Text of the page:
An ancient legend described the role of chance in art — a sponge flung in anger at a canvas accidentally produced the exact effect a painter had been striving for.
Pliny the Elder (23-79 c.e.) told the story
of the Greek painter Protogenes
who spent seven years working on a painting of the hero Ialysos with his dog. During this time he only ate beans, so that his artistic faculties wouldn't be blunted by over-indulgence. However, one aspect of the work eluded him. Try as he might, the foam coming from the panting dog's mouth didn't look right.
Chafing with anxiety, for he aimed at absolute truth in his painting and not at a makeshift, he had wiped it out again and again, and changed his brush without finding any satisfaction. At last, enraged with the art which was too evident, he threw his sponge at the hateful spot, and the sponge left on the picture the colors it had wiped off, giving the exact effect he had intended, and chance thus became the mirror of nature.
It's an interesting story, and nothing about it seems that unlikely. Except that Pliny then mentions that the painter Nealkes
did the exact same thing. He also flung a sponge at a painting in anger, and in this way managed to get the foam coming from a horse's mouth to look just right.
We find another variant of the story in the 63rd Discourse ("On Fortune"
) of the Greek orator Dio Chrysostom
. Now the painter is Apelles, who, like Nealkes, was struggling with the foam coming from a horse's mouth:
What happened to Apelles the painter because of Fortune deserves recounting. For, as the story goes, he was painting a horse — not a work-horse but a war-horse. Its neck was high arched, its ears erect, its eyes fierce, like one come not from work but from war, with the spirit of the charge in their glance, and its feet were rising in the air, touching the ground lightly one after the other. Moreover, the driver had a firm grip on the reins, throttling the martial gallop of the horse in mid-career. But though the picture had everything true to life, there was lacking a colour wherewith to depict froth such as there would be when blood and saliva have mixed in constant intermingling, the panting breath driving before it the moisture of the lips and forming froth because of laboured breathing, while the cruel bit spattered blood upon the froth. So, then, Apelles knew not how to represent froth of a horse wearied in action. But as he was more and more perplexed, finally in a fit of desperation he hurled his sponge at the painting, striking it near the bit. But the sponge, containing as it did many colours, which when taken together resembled bloody froth, fitted its colour to the painting. And at the sight Apelles was delighted by what Fortune had accomplished in his moment of despair and finished his painting, not through his art, but through the aid of Fortune.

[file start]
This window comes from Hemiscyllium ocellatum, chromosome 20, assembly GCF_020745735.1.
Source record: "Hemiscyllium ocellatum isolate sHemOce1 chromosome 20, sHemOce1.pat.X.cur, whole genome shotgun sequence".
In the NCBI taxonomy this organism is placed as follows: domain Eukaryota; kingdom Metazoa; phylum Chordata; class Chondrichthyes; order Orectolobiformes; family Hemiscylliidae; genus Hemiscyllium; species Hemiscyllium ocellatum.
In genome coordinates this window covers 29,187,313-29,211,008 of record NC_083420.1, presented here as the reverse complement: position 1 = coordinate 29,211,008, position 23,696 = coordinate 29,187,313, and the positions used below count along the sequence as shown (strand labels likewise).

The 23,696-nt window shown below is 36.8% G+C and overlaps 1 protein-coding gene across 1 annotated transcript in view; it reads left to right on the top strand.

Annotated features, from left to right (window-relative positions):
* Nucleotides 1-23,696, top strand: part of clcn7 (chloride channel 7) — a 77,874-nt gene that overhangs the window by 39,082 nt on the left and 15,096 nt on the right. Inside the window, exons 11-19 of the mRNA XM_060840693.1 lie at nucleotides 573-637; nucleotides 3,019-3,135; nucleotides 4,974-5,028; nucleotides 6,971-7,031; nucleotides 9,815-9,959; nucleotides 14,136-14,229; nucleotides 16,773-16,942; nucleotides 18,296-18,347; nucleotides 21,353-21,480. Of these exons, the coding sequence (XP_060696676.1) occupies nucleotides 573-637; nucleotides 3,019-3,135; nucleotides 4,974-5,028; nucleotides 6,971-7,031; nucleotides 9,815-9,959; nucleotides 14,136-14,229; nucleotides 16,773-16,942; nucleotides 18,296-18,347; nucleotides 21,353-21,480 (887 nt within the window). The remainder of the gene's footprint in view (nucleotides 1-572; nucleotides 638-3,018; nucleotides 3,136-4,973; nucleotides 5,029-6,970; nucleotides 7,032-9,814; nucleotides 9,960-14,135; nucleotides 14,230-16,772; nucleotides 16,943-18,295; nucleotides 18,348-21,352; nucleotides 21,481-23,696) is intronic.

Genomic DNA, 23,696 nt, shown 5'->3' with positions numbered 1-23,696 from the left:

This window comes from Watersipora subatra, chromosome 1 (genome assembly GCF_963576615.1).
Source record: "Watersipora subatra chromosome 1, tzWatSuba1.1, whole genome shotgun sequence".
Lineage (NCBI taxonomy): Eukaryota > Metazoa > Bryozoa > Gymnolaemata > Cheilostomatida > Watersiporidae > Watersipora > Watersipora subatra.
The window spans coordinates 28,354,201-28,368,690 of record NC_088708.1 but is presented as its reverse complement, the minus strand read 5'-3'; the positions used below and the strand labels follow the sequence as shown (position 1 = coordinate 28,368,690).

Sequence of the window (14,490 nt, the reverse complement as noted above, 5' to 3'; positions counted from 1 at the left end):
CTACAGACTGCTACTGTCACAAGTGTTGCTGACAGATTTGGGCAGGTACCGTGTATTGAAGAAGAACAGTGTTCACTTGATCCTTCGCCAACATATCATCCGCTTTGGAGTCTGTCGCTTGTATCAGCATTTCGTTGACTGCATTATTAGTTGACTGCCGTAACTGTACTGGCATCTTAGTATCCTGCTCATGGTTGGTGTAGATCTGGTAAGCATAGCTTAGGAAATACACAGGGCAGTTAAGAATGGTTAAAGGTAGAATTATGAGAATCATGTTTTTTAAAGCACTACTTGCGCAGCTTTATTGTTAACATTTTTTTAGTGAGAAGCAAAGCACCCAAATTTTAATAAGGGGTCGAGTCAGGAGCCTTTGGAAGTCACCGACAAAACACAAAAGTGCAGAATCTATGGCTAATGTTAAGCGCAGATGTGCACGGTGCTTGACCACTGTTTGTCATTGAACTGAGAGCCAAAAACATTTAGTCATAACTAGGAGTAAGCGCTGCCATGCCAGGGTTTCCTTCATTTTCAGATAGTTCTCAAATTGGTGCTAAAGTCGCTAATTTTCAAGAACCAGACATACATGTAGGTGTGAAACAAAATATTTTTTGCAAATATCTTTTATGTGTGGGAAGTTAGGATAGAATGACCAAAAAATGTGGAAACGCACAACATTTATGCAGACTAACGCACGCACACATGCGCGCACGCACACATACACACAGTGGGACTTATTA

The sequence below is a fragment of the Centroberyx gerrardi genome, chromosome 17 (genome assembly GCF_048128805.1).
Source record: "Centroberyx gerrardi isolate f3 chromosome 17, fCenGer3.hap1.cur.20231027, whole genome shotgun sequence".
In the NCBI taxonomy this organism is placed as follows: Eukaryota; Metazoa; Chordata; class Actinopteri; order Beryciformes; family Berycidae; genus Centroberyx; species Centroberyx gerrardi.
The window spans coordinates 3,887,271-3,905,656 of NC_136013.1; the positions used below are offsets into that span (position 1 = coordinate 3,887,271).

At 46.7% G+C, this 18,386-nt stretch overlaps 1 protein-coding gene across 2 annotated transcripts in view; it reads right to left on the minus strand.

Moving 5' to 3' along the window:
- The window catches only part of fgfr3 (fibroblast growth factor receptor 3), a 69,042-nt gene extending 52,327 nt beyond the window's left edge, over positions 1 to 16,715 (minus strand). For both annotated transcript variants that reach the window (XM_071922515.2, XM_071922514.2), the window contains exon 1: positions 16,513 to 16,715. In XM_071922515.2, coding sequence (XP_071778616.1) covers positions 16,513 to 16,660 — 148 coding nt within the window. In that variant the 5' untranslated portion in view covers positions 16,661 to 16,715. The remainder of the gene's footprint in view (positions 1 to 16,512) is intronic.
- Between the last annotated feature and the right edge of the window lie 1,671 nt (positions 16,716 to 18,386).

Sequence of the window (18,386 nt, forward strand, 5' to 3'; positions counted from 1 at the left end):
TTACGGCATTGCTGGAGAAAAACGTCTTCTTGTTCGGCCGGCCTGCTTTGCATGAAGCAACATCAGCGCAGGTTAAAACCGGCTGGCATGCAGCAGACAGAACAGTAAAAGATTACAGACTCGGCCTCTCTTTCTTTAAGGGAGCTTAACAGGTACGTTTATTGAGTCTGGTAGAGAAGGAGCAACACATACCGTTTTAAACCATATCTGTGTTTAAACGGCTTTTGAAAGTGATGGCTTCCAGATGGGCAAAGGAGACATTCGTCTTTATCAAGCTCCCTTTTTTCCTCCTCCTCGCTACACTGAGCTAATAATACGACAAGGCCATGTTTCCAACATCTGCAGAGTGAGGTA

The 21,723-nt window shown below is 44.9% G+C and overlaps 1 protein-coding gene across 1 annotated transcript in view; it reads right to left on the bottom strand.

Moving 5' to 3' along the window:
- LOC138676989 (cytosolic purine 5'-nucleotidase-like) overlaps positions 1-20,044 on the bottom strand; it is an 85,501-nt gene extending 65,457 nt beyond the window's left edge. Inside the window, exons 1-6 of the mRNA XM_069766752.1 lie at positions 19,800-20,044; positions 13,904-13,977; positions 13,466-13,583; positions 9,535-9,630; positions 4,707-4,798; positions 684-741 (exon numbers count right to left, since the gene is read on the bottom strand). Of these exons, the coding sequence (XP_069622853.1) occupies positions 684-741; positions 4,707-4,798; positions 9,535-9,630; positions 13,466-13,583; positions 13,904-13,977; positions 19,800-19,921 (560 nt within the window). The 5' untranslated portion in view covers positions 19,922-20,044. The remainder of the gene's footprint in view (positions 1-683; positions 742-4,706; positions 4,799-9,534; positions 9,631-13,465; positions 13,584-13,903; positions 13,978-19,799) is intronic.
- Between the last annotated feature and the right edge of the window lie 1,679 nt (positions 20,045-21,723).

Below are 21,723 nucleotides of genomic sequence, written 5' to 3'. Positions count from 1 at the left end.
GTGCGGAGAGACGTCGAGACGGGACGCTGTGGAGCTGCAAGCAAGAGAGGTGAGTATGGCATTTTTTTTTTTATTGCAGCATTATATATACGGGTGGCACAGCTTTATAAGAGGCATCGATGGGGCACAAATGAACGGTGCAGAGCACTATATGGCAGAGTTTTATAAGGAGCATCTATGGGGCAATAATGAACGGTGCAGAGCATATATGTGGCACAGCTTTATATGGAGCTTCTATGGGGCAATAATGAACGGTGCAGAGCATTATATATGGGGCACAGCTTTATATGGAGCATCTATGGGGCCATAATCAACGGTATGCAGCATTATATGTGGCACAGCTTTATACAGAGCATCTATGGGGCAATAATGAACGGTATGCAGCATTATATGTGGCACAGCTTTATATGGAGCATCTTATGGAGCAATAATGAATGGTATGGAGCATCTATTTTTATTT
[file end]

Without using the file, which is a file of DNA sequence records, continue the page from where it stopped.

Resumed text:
With a total of three sponge-throwing ancient painters, we're in urban legend territory. (Or, at least, the ancient equivalent of an urban legend.) It just seems unlikely that so many painters got lucky by throwing sponges. But for some reason, it was a story that appealed to ancient writers. The art historian Horst Janson suggests that, "The inference to be drawn from the sponge story, it would seem, is that Fortune reserves such 'strokes of luck' only for the greatest of artists, as if on occasion she took pity on their ambition to achieve the impossible."
We can find the sponge story repeated by later authors. Michel de Montaigne told the story
in his essays, and Thomas Carlyle alluded to it in the final chapter
of Sartor Resartus
But I'm curious whether the modern art world has generated its own similar stories about the role of chance in artistic creation — specifically stories about artists flinging things at their canvases in anger, and in this way serendipitously perfecting their work.
After some searching, I came across the Indian artist Tyeb Mehta
, who was fond of telling the story
that in 1969 he was suffering from a creative block. Finally, in frustration, he flung black paint at a canvas, creating a black, diagonal streak. But as he looked at what he had done, he realized that the black streak seemed to "cleave the canvas and yet unite it at the same time," and he went on to create an entire "diagonal" series, consisting of paintings divided by black streaks.
Untitled (Diagonal Series), 1969. Source.
Of course, Jackson Pollock flung paint at his canvases, but to me that doesn't seem to be the same because Pollock was flinging paint deliberately, rather than in a moment of impulsive anger.
Can anyone think of other modern equivalents of the sponge-flinging story? Let me know!